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Friday, January 05, 2007

Virtual Milgram

Stanley Milgram's 1960s experimental findings that people would administer apparently lethal electric shocks to a stranger at the behest of an authority figure remain critical for understanding obedience. Due to ethical reasons, it is nowadays impossible to carry out direct experimental studies in this area.

Mel Slater and his colleagues at University College London have used VR to reenact the Milgram's experiment. Their objective was to uncover the extent to which participants would respond to the situation as if it were real in spite of their knowledge that no real events were taking place.

Participants were invited to administer memory tests to an avatar. When she gave an incorrect answer, the participants were instructed to administer an ‘electric shock’ to her, augmenting the voltage each time. She responded with increasing discomfort and protests. Of the 34 participants, 23 saw and heard the virtual human, and 11 communicated with her only through a text interface.

The participants who saw and heard her tended to respond to the situation at the subjective, behavioural and physiological levels as if it were real. Six of them chose to stop the experiment before it was due to end. A further 6 said it had occurred to them to stop early because they had negative feelings about what was happening. By contrast, of the eleven participants who only interacted with the (unseen) woman by text, just one stopped the experiment early, and no others said it had occurred to them to stop.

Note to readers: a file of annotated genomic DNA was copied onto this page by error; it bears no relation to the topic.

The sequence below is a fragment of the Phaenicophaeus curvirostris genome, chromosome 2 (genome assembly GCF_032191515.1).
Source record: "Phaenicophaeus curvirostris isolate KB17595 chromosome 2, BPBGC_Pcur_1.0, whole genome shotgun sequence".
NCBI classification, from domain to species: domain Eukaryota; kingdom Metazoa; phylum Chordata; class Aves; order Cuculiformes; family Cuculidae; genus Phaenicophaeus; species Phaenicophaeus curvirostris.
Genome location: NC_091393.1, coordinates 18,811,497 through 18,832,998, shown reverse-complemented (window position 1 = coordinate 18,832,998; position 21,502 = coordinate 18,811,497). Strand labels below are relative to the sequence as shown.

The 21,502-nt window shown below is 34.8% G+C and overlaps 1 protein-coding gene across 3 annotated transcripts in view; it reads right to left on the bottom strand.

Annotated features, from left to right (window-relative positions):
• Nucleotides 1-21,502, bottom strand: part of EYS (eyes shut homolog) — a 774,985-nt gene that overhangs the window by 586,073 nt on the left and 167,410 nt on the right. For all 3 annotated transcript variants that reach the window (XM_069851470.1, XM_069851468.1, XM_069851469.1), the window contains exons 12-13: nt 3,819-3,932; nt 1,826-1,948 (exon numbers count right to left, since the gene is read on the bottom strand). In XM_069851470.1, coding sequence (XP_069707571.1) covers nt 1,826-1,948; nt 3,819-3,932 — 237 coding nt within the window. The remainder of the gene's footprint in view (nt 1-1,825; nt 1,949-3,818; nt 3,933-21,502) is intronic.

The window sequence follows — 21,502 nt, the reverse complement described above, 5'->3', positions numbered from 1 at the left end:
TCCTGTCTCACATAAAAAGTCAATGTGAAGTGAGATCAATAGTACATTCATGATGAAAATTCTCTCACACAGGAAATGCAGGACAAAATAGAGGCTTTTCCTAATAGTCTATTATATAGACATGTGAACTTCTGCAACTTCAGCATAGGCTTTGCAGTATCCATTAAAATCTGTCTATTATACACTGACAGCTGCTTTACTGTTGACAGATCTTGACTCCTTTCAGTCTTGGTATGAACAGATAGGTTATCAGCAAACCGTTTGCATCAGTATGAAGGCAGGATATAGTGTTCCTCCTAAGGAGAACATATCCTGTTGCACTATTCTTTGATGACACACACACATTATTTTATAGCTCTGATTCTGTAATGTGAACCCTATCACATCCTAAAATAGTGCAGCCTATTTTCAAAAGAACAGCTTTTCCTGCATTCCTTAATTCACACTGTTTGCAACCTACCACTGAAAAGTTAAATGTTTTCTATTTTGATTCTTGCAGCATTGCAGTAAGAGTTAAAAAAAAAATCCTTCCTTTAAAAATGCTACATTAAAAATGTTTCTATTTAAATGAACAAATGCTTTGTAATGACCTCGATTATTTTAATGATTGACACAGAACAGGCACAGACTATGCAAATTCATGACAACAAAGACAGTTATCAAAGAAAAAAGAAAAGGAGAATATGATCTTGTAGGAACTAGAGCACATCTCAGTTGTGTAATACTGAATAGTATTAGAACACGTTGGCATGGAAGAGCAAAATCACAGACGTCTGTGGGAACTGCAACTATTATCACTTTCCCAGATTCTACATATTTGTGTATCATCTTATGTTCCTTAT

-- Virtual reenactment of the Milgram Obedience Experiments [we make money not art]

Milgram is pretty much required reading for psych 201. It also became a major premise for a subplot during Veronica Mars ... so you know it must be pretty important. It's core to many discussions about people being cruel to people. This is kind of a fascinating twist to the concept and might open some doors to performing such studies without the nasty side effects of actually shocking people.

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